Ariel Gore is a Lambda Literary and Alternative Press award-winning editor and the author of eleven books, including The Hip Mama Survival Guide; Atlas of the Human Heart, which was a finalist of the Oregon Book Award; and Bluebird: Women and the New Psychology of Happiness. Her memoir The End of Eve and her novel We Were Witches both won New Mexico/Arizona Book Awards. Her spell collection, Hexing the Patriarchy, is out now from Seal Press.

Santa Fe is the second Southwest United States city that the Akashic Noir Series has visited, after Phoenix. There are brand-new stories by Ana Castillo, Jimmy Santiago Baca, Byron F. Aspaas, Barbara Robidoux, Elizabeth Lee, Ana June, Israel Francisco Haros Lopez, Ariel Gore, Darryl Lorenzo Wellington, Candace Walsh, Hida Viloria, Cornelia Read, Mirian Sagan, James Reich, Kevin Atkinson, Katie Johnson, and Tomas Moniz.

"A city older than the United States, founded long before any pilgrims ever washed up at Plymouth Rock, Santa Fe has its secrets - its revolts and its hangings, its witch trials and its hauntings, its Indian school of forced assimilation and its Japanese internment camp," Gore writes in the introduction.

"The stories in this collection reflect a fundamental truth about this city: history depends on who's telling it. Too often the story of Santa Fe has been told only by the conquerors and the tourism PR firms. In Santa Fe Noir, you will hear the voices of the others: locals and Native people, unemployed veterans and queer transplants, the homeless and the paroled-to-here. When I asked the contributors you'll read in these pages if they had a Santa Fe story to tell, they invariably shrugged and said something to the effect of, 'Oh, I've got a story all right. But it might not fit the image of Santa Fe you're looking for.'

"I said, 'Try me.' They came back with the stories that never make the glossy tour brochures: the working class and the underground, the decolonized and the ever-haunted; the Santa Fe only we know. Like crows, the stories in this volume begin by circling the city - Eldorado, Aspen Vista, Los Alamos. And then we come in for the kill.

"Conquered and reconquered, colonized and commodified, Santa Fe understands - from historical genocide to the murders of family members - the intimacy of violence.

"Even the city's breathtaking beauty is a femme fatale: droughts come like stalkers. At night, temperatures can drop fast and deadly.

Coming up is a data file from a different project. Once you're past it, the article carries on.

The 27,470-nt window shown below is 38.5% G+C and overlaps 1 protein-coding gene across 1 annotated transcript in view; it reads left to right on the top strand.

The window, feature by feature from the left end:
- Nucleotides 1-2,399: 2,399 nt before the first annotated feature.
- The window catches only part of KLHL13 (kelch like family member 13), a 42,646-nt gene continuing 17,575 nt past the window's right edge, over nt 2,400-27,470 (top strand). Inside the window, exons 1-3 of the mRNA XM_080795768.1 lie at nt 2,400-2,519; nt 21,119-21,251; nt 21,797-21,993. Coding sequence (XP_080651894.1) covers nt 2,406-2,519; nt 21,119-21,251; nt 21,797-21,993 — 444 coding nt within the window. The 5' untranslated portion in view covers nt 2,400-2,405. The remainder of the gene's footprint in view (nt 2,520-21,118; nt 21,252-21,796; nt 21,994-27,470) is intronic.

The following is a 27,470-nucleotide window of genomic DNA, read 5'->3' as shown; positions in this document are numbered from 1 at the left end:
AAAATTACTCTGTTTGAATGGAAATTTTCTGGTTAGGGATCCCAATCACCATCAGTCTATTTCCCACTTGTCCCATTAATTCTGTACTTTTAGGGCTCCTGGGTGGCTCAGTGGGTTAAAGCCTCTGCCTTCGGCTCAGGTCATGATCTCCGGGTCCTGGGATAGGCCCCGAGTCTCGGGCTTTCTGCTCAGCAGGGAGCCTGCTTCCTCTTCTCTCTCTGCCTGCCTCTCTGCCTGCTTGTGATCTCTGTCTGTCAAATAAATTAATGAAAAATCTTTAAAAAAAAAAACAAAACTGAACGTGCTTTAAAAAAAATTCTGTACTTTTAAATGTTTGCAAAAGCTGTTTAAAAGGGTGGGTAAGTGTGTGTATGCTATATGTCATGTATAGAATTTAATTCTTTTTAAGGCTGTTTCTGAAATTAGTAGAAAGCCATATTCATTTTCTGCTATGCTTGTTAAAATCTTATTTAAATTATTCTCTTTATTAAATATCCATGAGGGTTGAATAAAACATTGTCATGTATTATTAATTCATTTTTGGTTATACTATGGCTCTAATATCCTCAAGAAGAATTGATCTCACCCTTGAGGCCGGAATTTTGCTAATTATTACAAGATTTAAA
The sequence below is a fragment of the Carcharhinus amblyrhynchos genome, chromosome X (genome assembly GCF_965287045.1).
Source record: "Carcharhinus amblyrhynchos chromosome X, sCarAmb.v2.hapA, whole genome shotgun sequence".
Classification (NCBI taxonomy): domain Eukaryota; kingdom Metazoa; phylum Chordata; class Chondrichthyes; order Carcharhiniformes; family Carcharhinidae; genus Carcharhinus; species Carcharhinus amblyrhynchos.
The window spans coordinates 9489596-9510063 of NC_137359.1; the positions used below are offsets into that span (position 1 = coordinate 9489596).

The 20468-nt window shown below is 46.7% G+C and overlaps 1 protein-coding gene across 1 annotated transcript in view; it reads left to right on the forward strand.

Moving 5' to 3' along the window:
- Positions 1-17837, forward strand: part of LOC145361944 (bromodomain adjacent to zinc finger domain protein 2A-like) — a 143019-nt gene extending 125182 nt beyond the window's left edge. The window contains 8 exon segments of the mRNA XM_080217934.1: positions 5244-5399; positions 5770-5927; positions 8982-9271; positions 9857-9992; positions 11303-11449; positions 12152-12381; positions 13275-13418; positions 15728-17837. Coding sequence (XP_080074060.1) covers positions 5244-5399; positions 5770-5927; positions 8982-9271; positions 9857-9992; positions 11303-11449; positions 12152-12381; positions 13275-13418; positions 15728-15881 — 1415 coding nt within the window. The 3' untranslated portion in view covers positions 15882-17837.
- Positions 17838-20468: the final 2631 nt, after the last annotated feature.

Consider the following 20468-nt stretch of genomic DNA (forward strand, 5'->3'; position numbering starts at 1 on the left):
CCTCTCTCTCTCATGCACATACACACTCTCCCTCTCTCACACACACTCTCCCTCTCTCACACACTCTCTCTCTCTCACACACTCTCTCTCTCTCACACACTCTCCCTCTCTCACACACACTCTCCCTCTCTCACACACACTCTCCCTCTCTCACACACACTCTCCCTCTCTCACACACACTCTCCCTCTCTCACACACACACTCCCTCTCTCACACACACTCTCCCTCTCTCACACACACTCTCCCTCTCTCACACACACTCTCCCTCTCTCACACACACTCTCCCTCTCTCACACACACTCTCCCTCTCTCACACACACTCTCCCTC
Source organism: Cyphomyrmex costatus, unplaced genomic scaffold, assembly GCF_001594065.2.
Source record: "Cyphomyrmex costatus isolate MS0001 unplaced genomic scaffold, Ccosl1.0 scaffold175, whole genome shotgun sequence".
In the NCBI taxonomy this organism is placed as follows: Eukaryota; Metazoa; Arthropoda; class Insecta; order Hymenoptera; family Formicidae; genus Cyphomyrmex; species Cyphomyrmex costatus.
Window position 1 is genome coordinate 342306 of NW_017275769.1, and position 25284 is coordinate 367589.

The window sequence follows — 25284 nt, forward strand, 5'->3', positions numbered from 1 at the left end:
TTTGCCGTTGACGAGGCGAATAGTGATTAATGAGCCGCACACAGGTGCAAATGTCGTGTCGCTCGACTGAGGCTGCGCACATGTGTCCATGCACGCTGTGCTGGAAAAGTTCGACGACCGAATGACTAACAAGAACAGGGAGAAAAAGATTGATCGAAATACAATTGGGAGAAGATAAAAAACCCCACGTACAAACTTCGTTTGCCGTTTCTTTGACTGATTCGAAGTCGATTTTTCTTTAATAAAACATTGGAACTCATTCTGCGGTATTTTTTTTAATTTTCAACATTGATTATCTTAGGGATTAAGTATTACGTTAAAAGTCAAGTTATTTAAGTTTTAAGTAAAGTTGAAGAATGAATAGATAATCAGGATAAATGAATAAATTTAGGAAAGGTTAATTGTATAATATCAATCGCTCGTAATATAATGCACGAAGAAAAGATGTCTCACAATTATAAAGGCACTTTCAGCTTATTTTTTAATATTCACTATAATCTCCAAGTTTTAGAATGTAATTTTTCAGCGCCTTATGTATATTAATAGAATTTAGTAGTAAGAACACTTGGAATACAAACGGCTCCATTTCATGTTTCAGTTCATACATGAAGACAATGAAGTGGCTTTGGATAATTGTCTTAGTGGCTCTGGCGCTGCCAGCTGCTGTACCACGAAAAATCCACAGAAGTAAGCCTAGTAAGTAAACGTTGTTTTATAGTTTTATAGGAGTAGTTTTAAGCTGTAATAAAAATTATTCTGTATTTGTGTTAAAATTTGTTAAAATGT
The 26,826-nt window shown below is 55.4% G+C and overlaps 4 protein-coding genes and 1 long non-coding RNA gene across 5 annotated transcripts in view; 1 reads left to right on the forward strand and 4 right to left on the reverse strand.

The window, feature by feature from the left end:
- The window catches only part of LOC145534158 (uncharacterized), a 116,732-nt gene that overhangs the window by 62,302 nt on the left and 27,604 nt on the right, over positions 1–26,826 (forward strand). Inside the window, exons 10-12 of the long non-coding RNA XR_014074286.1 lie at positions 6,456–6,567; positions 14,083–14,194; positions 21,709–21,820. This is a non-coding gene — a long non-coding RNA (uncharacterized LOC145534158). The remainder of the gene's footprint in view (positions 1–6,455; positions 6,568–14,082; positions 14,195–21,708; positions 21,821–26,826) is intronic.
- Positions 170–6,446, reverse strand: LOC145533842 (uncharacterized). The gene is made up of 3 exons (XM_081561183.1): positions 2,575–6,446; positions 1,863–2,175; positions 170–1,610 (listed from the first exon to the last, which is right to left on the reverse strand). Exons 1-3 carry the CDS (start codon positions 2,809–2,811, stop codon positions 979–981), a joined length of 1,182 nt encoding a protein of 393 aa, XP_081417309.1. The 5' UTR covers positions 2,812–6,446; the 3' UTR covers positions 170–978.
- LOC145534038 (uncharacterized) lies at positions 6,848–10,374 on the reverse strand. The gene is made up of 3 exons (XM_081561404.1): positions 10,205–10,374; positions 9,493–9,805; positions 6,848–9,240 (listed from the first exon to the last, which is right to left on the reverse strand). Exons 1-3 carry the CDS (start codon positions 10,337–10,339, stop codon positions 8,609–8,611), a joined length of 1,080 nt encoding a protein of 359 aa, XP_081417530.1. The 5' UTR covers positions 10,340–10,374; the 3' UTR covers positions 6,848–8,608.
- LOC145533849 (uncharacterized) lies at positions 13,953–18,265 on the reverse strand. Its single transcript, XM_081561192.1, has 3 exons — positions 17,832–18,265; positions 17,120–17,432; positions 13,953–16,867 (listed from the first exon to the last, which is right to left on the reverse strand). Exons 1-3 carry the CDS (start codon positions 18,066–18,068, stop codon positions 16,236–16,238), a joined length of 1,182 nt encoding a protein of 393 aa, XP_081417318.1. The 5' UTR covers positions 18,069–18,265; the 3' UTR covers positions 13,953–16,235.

"For some, it's a transient place: Your peyote trip ends here, or your last espionage assignment. You were an anchor baby born in a sanctuary city, or your car broke down near the Saint Francis exit. Your ancestral land was sold our from under you, or you followed your dying mother.

"You're broke now. You just hope your bad luck has saved you from worse. You're a noir story embodied."

Nairobi Noir
Edited by Peter Kimani
Akashic Books; 256 pages; paperback, $15.95; E-book, $15.99

Peter Kimani is a leading Kenyan journalist and the author, most recently, of Dance of the Jakaranda, a New York Times Notable Book of the Year. The novel was nominated for the Hurston/Wright Legacy Award in the United States and long-listed for the inaugural Big Book Awards in the United Kingdom. He has taught at Amherst College and the University of Houston and is presently based at Aga Kahn University's Graduate School of Media and Communications in Nairboi.

Nairobi Noir is the first installment in the Akashic Noir Series set in East Africa, and it features brand-new stories from Ngugi wa Thiong'o, Stanley Gazemba, Ngumi Kibera, Peter Kimani, Winfred Kiunga, Kinyuanjui Kombani, Caroline Mose, Kevin Mwachiro, Wanjiku wa Ngugi, Faith Oneya, Makena Onjerika, Troy Onyango, J.E. Sibi-Okumu, and Rasna Warah.

"Nairobi Noir is an excavation, rediscovering the city's ossified past and infusing life to preserve it for future generations,"  Peter Kimani writes in the introduction. It is also an act of celebration, reminding readers of the brilliance of the best-known writers to emerge from this part of the world, and heralding the birth of new writers whose gifts, we can safely predict, will shine brightly in the years ahead.

"The oldest writer in this anthology is eighty-one, the youngest is only twenty-four; if there is any inference one can draw from this demographic it is that this anthology offers an entire spectrum of Kenyan writing: the past, present, and future. If we can allow one extravagant claim, a collection of this nature is unprecedented in Kenyan literary history.

"Although the range of issues explored in Nairbobi Noir is as diverse as its contributors, it all gestures toward a common theme. In this concrete jungle, the hunters and herders live on. As do the hunted..."